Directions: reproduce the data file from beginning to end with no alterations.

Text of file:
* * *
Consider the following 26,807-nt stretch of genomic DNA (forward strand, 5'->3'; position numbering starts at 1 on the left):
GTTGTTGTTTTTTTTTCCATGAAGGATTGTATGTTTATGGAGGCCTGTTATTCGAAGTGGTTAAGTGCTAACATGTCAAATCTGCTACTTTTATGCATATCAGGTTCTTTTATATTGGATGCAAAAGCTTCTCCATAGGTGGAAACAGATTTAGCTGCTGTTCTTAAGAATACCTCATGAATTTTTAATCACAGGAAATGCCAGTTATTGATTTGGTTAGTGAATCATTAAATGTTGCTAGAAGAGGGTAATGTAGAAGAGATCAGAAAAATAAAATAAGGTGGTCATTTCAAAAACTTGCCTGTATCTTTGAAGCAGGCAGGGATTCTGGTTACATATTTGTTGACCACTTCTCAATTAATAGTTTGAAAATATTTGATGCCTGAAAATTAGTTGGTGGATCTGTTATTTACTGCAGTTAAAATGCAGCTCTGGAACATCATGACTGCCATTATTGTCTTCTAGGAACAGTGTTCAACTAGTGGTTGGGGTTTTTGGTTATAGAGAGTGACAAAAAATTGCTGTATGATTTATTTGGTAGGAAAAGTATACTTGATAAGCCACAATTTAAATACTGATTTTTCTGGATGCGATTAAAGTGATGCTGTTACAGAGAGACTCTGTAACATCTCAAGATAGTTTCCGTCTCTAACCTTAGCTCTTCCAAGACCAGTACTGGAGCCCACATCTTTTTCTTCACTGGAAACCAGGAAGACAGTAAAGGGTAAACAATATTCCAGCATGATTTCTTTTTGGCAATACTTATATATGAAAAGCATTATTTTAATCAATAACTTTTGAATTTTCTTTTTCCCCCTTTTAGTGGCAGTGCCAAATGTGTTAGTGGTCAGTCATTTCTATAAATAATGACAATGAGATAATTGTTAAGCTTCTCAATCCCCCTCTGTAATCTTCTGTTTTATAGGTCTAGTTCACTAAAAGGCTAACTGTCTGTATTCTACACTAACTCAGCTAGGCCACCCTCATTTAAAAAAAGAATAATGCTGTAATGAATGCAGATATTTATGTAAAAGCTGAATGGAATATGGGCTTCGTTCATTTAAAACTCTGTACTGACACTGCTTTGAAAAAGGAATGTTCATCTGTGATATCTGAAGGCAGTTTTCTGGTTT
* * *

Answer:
Consider the following 26,807-nt stretch of genomic DNA (forward strand, 5'->3'; position numbering starts at 1 on the left):
GTTGTTGTTTTTTTTTCCATGAAGGATTGTATGTTTATGGAGGCCTGTTATTCGAAGTGGTTAAGTGCTAACATGTCAAATCTGCTACTTTTATGCATATCAGGTTCTTTTATATTGGATGCAAAAGCTTCTCCATAGGTGGAAACAGATTTAGCTGCTGTTCTTAAGAATACCTCATGAATTTTTAATCACAGGAAATGCCAGTTATTGATTTGGTTAGTGAATCATTAAATGTTGCTAGAAGAGGGTAATGTAGAAGAGATCAGAAAAATAAAATAAGGTGGTCATTTCAAAAACTTGCCTGTATCTTTGAAGCAGGCAGGGATTCTGGTTACATATTTGTTGACCACTTCTCAATTAATAGTTTGAAAATATTTGATGCCTGAAAATTAGTTGGTGGATCTGTTATTTACTGCAGTTAAAATGCAGCTCTGGAACATCATGACTGCCATTATTGTCTTCTAGGAACAGTGTTCAACTAGTGGTTGGGGTTTTTGGTTATAGAGAGTGACAAAAAATTGCTGTATGATTTATTTGGTAGGAAAAGTATACTTGATAAGCCACAATTTAAATACTGATTTTTCTGGATGCGATTAAAGTGATGCTGTTACAGAGAGACTCTGTAACATCTCAAGATAGTTTCCGTCTCTAACCTTAGCTCTTCCAAGACCAGTACTGGAGCCCACATCTTTTTCTTCACTGGAAACCAGGAAGACAGTAAAGGGTAAACAATATTCCAGCATGATTTCTTTTTGGCAATACTTATATATGAAAAGCATTATTTTAATCAATAACTTTTGAATTTTCTTTTTCCCCCTTTTAGTGGCAGTGCCAAATGTGTTAGTGGTCAGTCATTTCTATAAATAATGACAATGAGATAATTGTTAAGCTTCTCAATCCCCCTCTGTAATCTTCTGTTTTATAGGTCTAGTTCACTAAAAGGCTAACTGTCTGTATTCTACACTAACTCAGCTAGGCCACCCTCATTTAAAAAAAGAATAATGCTGTAATGAATGCAGATATTTATGTAAAAGCTGAATGGAATATGGGCTTCGTTCATTTAAAACTCTGTACTGACACTGCTTTGAAAAAGGAATGTTCATCTGTGATATCTGAAGGCAGTTTTCTGGTTT